Sixteen people, half highly hypnotizable and half resistant, went into Dr. Raz‘s lab after having been covertly tested for hypnotizability. The purpose of the study, they were told, was to investigate the effects of suggestion on cognitive performance. After each person underwent a hypnotic induction, Dr. Raz said:

‘Very soon you will be playing a computer game inside a brain scanner. Every time you hear my voice over the intercom, you will immediately realize that meaningless symbols are going to appear in the middle of the screen. They will feel like characters in a foreign language that you do not know, and you will not attempt to attribute any meaning to them.

This gibberish will be printed in one of four ink colors: red, blue, green or yellow. Although you will only attend to color, you will see all the scrambled signs crisply. Your job is to quickly and accurately depress the key that corresponds to the color shown. You can play this game effortlessly. As soon as the scanning noise stops, you will relax back to your regular reading self’…

In highly hypnotizables, when Dr. Raz’s instructions came over the intercom, the Stroop effect was obliterated, he said. The subjects saw English words as gibberish and named colors instantly. But for those who were resistant to hypnosis, the Stroop effect prevailed, rendering them significantly slower in naming the colors.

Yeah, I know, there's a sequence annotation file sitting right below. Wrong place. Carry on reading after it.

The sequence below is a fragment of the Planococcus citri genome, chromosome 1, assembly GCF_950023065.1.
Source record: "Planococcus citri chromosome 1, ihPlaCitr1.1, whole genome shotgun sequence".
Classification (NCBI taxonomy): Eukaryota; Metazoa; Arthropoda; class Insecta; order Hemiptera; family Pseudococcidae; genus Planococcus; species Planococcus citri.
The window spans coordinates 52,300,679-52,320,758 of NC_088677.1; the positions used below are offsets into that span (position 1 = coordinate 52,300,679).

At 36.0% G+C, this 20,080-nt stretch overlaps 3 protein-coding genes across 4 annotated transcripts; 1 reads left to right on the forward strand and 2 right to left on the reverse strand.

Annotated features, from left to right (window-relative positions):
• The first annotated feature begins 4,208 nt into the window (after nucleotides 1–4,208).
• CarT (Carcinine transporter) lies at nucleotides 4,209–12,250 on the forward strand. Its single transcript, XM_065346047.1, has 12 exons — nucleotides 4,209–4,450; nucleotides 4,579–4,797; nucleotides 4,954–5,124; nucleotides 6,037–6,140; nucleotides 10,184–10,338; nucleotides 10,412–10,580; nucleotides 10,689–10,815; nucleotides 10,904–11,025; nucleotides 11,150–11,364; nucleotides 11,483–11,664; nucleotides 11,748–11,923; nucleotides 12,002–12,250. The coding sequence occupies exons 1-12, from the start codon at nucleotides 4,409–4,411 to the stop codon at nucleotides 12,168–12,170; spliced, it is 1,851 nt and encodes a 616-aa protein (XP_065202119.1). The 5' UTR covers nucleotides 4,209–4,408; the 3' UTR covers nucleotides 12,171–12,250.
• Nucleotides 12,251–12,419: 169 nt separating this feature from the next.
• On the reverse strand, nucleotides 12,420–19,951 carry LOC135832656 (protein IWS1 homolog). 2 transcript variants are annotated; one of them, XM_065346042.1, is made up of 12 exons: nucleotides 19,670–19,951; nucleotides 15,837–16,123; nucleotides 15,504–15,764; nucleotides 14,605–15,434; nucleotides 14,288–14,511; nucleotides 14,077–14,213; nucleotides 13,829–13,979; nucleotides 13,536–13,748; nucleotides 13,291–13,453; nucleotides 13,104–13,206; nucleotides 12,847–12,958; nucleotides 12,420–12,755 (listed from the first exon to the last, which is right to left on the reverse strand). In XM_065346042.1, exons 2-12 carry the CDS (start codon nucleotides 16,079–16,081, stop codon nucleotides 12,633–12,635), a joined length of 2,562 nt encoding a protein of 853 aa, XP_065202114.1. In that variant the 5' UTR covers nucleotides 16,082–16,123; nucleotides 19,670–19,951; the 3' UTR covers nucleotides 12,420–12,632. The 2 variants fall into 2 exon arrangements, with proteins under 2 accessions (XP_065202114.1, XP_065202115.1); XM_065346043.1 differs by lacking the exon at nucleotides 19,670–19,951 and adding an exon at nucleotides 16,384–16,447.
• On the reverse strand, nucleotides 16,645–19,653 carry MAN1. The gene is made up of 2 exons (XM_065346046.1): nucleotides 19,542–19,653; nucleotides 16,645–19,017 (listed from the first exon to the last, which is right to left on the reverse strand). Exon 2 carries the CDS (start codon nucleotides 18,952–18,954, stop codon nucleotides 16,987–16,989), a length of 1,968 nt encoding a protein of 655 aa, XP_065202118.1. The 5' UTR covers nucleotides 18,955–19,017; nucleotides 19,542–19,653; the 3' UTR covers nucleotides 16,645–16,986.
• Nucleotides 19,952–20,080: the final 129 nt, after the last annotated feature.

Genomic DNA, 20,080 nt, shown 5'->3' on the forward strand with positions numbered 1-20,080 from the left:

When the brain scans of the two groups were compared, a distinct pattern appeared. Among the hypnotizables, Dr. Raz said, the visual area of the brain that usually decodes written words did not become active. And a region in the front of the brain that usually detects conflict was similarly dampened.

Top-down processes overrode brain circuits devoted to reading and detecting conflict, Dr. Raz said, although he did not know exactly how that happened. Those results appeared in July in The Proceedings of the National Academy of Sciences…”

Sandra Blakeslee

Related:
• NYT Article

Written by Harsh

November 22nd, 2005 at 7:10 pm

Posted in Education,Social

Tagged with , ,

Katrina Links

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Rethinking Flood Insurance” [09/21/2005]: A timely but poorly-researched editorial in The Washington Post on the levee problems plaguing the National Flood Insurance Program.

As much as some may cringe to what they see as their tax-dollars being spent on bail out, the often-omitted fact remains that many New Orleanians were not required by the National Flood Insurance Program to purchase flood insurance because they enjoyed the protection of levees. So the federal government through the Corps of Engineers is at least partly responsible for creating a false sense of security by failing to repair levees in a timely manner. Bear in mind that the State of California has been asked by its court to shoulder responsibility for damages from failure of levees for which it is a sponsor. And if we did not cry “welfare state” when the federal government stepped in to ease out the airline industry after 2001, surely we can hush our moans now.

For more discussion points, refer to this white paper by the Association of State Floodplain Managers.

While on this disaster as one watches events unfold, it becomes clear that an infuriating management style marked by a “hands-off” approach that is prone to making excuses for ignored red flags can only get rewarded for ideological and rhetorical reasons rather than merit. And such a management style finds a willing bed-partner in a “let’s-eat-at-steakhouse-since-the-proceeds-go-towards-relief-efforts” empathy-response. In itself, such a response cannot be right all the time for it is primarily detached and “feel good”.